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$\newcommand{\bsV}{\boldsymbol{V}}$ $\newcommand{\bsE}{\boldsymbol{E}}$ $\newcommand{\bR}{\mathbb{R}}$ Suppose that $\bsV$ is an $N$-dimensional real Euclidean space. Denote by $\newcommand{\eA}{\mathscr{A}}$ $\eA$ the space of symmetric positive semidefinite operators $A:\bsV\to \bsV$. To each $A\in \eA$ we can associate in a canonical fashion a centered Gaussian measure $\gamma_A$ on $\bsV$ which is concentrated on $(\ker A)^\perp$. For example, if $A$ is nondegenerate, then

$$ \gamma_A(dv)= \frac{1}{\sqrt{\det 2\pi A}} e^{-\frac{1}{2} (A^{-1}v,v)}dv, $$

while if $A=0$, then $\gamma_0$ is the Dirac measure concentrated at the origin.

Fix a locally Lipschitz function $f:\bsV\to\bR$ which is positively homogeneous of degree $\alpha \geq 2$. For any $A\in \eA$ we denote by $\bsE_A(f)$ the expectation of $f$ with respect to the probability measure $\gamma_A$ on $\bsV$. Consider the function

$$ \eA\ni A\mapsto \bsE_A(f)\in \bR. $$

This function is continuous and positively homogeneous of degree $\frac{\alpha}{2}$, i.e.,

$$ \bsE_{tA}(f)=t^{\frac{\alpha}{2}} \bsE_A(f),\;\;\forall t>0,\;\;A\in\eA. $$

I am interested in its modulus of uniform continuity on the ball

$$\eA_1:=\bigl\lbrace A\in\eA;\;\;\Vert A\Vert\leq 1\bigr\rbrace, $$

I was able to prove that on this ball the above function is Holder continuous, with Holder exponent $\frac{1}{2N+3}$. This suffices for the applications I have in mind, but I strongly suspect that it is far from optimal. I believe that the Holder exponent $\frac{1}{2}$ is uniformly optimal in the following sense: there exist $C, r>0$ so that for any $A, B\in\eA_1$ satisfying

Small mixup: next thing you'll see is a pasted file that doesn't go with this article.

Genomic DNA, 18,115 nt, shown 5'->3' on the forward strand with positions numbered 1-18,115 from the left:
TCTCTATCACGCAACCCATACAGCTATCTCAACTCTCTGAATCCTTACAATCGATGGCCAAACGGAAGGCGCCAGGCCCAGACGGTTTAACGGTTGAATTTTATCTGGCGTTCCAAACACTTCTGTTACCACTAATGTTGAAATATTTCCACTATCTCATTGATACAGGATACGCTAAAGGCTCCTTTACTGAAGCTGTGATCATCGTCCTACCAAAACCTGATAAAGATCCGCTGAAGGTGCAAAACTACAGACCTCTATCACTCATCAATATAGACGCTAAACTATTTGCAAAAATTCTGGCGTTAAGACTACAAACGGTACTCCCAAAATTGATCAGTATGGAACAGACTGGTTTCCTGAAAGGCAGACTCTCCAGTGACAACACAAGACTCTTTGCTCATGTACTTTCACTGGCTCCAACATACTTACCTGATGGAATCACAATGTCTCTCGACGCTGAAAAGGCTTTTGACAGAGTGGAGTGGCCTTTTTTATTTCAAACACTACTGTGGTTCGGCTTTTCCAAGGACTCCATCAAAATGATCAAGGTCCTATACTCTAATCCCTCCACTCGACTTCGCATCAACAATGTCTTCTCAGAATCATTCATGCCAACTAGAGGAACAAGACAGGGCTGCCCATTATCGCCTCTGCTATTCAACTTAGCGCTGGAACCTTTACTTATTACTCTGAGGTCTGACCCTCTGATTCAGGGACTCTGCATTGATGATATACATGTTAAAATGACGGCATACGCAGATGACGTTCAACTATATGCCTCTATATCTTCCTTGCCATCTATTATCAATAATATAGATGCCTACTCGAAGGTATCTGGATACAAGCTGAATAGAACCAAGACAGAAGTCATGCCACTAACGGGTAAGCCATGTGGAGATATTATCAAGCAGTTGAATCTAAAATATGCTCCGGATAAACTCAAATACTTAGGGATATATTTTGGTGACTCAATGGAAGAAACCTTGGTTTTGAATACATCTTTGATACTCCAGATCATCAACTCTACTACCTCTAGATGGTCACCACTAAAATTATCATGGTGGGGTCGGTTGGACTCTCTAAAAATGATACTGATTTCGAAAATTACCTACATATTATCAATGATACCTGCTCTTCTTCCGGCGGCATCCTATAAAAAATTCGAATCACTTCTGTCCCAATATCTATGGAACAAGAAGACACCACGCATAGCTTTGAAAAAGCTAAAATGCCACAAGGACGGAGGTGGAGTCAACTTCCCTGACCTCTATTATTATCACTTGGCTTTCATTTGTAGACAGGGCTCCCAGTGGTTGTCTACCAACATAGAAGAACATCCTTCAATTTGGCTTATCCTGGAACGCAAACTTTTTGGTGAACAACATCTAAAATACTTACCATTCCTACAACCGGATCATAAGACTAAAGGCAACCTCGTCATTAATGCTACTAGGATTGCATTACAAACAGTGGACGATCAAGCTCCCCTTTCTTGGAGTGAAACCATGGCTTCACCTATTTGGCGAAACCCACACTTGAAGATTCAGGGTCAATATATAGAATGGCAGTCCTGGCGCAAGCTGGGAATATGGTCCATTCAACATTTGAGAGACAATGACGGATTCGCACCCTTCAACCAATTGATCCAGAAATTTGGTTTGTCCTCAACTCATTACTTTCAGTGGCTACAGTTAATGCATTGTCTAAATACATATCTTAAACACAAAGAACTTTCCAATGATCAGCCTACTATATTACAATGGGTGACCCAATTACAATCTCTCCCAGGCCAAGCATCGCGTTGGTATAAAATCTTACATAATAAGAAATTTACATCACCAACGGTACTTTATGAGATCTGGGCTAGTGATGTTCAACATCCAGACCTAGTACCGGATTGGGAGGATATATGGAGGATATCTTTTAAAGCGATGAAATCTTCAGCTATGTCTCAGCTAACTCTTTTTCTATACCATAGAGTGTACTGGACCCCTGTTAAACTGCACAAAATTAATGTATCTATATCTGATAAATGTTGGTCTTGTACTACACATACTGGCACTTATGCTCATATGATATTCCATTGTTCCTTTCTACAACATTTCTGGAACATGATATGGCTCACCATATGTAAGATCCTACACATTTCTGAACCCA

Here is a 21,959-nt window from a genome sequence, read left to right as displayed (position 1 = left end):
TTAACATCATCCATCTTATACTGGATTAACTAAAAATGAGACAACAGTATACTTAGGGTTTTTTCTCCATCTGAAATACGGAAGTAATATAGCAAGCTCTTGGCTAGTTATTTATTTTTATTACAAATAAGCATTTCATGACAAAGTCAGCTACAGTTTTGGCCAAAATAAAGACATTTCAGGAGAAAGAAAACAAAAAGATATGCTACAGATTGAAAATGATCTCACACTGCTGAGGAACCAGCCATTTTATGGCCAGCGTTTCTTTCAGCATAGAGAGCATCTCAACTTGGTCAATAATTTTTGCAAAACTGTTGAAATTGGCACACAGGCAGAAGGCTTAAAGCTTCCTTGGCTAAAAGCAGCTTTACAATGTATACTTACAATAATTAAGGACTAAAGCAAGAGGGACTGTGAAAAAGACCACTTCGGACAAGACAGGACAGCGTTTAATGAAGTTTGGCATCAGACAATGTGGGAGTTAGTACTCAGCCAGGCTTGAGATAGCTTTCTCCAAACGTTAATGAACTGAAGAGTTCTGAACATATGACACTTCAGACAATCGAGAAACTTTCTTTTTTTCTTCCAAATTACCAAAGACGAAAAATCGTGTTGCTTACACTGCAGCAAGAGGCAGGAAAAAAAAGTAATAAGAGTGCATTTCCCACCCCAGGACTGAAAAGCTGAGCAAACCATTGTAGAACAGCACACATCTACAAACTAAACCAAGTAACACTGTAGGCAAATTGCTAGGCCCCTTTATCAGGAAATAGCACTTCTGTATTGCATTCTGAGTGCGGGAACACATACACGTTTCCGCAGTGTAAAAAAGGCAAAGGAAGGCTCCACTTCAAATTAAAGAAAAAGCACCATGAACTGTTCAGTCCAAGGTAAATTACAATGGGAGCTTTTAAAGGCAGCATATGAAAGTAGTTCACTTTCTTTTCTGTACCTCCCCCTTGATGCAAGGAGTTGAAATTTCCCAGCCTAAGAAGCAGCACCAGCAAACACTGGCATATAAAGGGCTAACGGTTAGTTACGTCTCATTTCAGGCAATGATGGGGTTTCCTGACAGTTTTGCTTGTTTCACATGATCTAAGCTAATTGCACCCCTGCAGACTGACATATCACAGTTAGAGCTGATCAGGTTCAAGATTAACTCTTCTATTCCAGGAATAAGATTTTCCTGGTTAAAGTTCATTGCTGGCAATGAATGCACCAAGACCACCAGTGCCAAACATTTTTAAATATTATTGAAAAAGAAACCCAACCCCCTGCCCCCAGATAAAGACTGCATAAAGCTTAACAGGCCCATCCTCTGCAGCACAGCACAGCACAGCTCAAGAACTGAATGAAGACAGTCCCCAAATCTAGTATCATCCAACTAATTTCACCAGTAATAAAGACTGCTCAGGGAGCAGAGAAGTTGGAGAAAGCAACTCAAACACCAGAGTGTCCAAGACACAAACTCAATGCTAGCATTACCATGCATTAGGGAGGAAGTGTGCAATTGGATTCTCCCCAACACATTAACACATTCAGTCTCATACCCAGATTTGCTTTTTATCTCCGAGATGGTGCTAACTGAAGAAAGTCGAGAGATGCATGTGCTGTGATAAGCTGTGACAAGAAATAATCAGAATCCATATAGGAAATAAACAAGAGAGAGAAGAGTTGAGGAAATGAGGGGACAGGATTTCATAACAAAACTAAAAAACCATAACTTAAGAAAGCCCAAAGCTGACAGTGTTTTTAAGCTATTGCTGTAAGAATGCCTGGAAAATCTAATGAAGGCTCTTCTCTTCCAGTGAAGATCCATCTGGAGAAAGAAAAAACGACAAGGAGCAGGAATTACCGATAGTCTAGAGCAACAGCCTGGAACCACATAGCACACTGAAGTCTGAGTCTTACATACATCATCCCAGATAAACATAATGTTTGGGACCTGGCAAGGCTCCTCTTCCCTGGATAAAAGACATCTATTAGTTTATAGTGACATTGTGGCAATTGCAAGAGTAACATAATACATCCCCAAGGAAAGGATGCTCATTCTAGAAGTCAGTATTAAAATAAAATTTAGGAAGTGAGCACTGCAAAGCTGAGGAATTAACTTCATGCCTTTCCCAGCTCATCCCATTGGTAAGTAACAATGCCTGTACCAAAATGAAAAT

$$\Vert A- B\Vert \leq r, $$

we have

$$\bigl\vert \bsE_A(f)-\bsE_B(f)\bigr\vert\leq C\Vert A-B\Vert^{\frac{1}{2}}. \tag{1} $$

Remark. To see that the exponent $\frac{1}{2}$ is the best one can hope for consider the case $\bsV=\bR^2$, $f(x,y)=|xy|$ and $\newcommand{\ve}{{\varepsilon}}$ and the Gaussian measures

$$ \gamma_{A_\ve}=\frac{1}{2\pi\ve} e^{-\frac{1}{2\ve^2}x^2-\frac{1}{2}y^2} |dxdy| $$

Then $\Vert A_\ve-A_0\Vert =\ve^2$,

$$\bsE_{A_0}(f)=0,\;\; \bsE_{A_\ve}(f)=\left(\int_{\bR}|x|e^{-\frac{1}{2}x^2} |dx|\right)^2 \ve. $$

My question is the following: have you encountered continuity results of this sort, and if so, can you indicate some references that deal with this? Thanks!

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Shouldn't this follow from the operator square root being Holder continuous? i.e., $\lVert\sqrt{A}-\sqrt{B}\rVert\le C\lVert A-B\rVert^{1/2}$. –  George Lowther May 14 '13 at 15:43
This argument will do the trick for nonsingular $A$'s. In this situation $f$ need not be Lipschitz. For singular $A$'s things are trickier. The measure $\gamma_A$ is the product between the Dirac measure on $\ker A$ and nonsingular Gaussian on $(\ker A)^\perp$. –  Liviu Nicolaescu May 14 '13 at 17:15
@Liviu: The measure $\gamma_A$ is always the same as the distribution of $\sqrt{A}X$ (singular or not), where $X$ has the standard Gaussian distribution. So, no need to treat the singular case any differently. –  George Lowther May 14 '13 at 17:22